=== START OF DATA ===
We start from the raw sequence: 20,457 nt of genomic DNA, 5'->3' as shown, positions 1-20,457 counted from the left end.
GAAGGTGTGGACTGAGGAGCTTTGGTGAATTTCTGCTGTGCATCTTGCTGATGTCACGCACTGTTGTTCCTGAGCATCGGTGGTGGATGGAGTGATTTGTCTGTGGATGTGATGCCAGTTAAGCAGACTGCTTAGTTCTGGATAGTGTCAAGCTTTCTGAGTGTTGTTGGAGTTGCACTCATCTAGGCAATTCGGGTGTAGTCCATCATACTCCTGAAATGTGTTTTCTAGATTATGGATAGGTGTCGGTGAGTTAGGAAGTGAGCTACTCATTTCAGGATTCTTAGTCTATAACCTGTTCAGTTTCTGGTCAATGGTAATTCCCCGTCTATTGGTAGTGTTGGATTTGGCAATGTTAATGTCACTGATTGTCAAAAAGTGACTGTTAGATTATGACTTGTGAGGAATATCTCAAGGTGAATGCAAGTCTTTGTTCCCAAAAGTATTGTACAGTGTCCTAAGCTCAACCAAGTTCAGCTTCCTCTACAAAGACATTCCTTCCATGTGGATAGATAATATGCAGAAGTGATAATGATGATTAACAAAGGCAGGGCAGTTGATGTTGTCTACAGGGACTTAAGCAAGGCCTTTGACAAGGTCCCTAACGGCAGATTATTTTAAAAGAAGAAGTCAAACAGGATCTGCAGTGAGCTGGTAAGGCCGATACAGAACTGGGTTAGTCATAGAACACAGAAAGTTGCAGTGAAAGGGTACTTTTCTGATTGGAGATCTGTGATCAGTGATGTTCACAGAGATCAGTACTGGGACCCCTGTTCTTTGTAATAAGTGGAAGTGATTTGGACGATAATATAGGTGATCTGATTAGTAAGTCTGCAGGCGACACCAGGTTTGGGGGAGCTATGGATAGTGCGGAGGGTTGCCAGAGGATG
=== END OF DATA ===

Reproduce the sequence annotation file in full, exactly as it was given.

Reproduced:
We start from the raw sequence: 20,457 nt of genomic DNA, 5'->3' as shown, positions 1-20,457 counted from the left end.
GAAGGTGTGGACTGAGGAGCTTTGGTGAATTTCTGCTGTGCATCTTGCTGATGTCACGCACTGTTGTTCCTGAGCATCGGTGGTGGATGGAGTGATTTGTCTGTGGATGTGATGCCAGTTAAGCAGACTGCTTAGTTCTGGATAGTGTCAAGCTTTCTGAGTGTTGTTGGAGTTGCACTCATCTAGGCAATTCGGGTGTAGTCCATCATACTCCTGAAATGTGTTTTCTAGATTATGGATAGGTGTCGGTGAGTTAGGAAGTGAGCTACTCATTTCAGGATTCTTAGTCTATAACCTGTTCAGTTTCTGGTCAATGGTAATTCCCCGTCTATTGGTAGTGTTGGATTTGGCAATGTTAATGTCACTGATTGTCAAAAAGTGACTGTTAGATTATGACTTGTGAGGAATATCTCAAGGTGAATGCAAGTCTTTGTTCCCAAAAGTATTGTACAGTGTCCTAAGCTCAACCAAGTTCAGCTTCCTCTACAAAGACATTCCTTCCATGTGGATAGATAATATGCAGAAGTGATAATGATGATTAACAAAGGCAGGGCAGTTGATGTTGTCTACAGGGACTTAAGCAAGGCCTTTGACAAGGTCCCTAACGGCAGATTATTTTAAAAGAAGAAGTCAAACAGGATCTGCAGTGAGCTGGTAAGGCCGATACAGAACTGGGTTAGTCATAGAACACAGAAAGTTGCAGTGAAAGGGTACTTTTCTGATTGGAGATCTGTGATCAGTGATGTTCACAGAGATCAGTACTGGGACCCCTGTTCTTTGTAATAAGTGGAAGTGATTTGGACGATAATATAGGTGATCTGATTAGTAAGTCTGCAGGCGACACCAGGTTTGGGGGAGCTATGGATAGTGCGGAGGGTTGCCAGAGGATG